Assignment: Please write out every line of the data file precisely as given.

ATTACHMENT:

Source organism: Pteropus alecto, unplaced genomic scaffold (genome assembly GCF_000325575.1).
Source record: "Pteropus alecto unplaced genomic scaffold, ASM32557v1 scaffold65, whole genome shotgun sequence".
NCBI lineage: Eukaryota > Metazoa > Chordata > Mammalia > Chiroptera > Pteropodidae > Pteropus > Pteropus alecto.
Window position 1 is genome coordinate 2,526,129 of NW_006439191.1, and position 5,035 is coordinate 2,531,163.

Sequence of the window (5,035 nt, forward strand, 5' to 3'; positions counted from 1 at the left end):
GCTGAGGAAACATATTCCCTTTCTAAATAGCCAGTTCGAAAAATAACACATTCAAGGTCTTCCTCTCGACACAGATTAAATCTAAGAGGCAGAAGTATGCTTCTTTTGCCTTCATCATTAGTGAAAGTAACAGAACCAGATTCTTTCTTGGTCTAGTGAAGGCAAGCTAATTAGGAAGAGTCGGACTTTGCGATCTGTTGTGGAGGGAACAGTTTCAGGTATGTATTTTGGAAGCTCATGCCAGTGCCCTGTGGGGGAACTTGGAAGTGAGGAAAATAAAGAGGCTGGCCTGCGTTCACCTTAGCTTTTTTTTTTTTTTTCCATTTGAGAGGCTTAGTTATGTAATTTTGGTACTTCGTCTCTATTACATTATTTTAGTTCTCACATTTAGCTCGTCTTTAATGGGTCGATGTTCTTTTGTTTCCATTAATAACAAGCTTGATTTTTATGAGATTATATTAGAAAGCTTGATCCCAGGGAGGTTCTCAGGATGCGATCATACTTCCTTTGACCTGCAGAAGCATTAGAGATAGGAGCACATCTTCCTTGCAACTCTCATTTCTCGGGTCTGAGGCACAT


Source organism: Pteropus alecto, unplaced genomic scaffold (genome assembly GCF_000325575.1).
Source record: "Pteropus alecto unplaced genomic scaffold, ASM32557v1 scaffold65, whole genome shotgun sequence".
NCBI lineage: Eukaryota > Metazoa > Chordata > Mammalia > Chiroptera > Pteropodidae > Pteropus > Pteropus alecto.
Window position 1 is genome coordinate 2,526,129 of NW_006439191.1, and position 5,035 is coordinate 2,531,163.

Sequence of the window (5,035 nt, forward strand, 5' to 3'; positions counted from 1 at the left end):
GCTGAGGAAACATATTCCCTTTCTAAATAGCCAGTTCGAAAAATAACACATTCAAGGTCTTCCTCTCGACACAGATTAAATCTAAGAGGCAGAAGTATGCTTCTTTTGCCTTCATCATTAGTGAAAGTAACAGAACCAGATTCTTTCTTGGTCTAGTGAAGGCAAGCTAATTAGGAAGAGTCGGACTTTGCGATCTGTTGTGGAGGGAACAGTTTCAGGTATGTATTTTGGAAGCTCATGCCAGTGCCCTGTGGGGGAACTTGGAAGTGAGGAAAATAAAGAGGCTGGCCTGCGTTCACCTTAGCTTTTTTTTTTTTTTTCCATTTGAGAGGCTTAGTTATGTAATTTTGGTACTTCGTCTCTATTACATTATTTTAGTTCTCACATTTAGCTCGTCTTTAATGGGTCGATGTTCTTTTGTTTCCATTAATAACAAGCTTGATTTTTATGAGATTATATTAGAAAGCTTGATCCCAGGGAGGTTCTCAGGATGCGATCATACTTCCTTTGACCTGCAGAAGCATTAGAGATAGGAGCACATCTTCCTTGCAACTCTCATTTCTCGGGTCTGAGGCACAT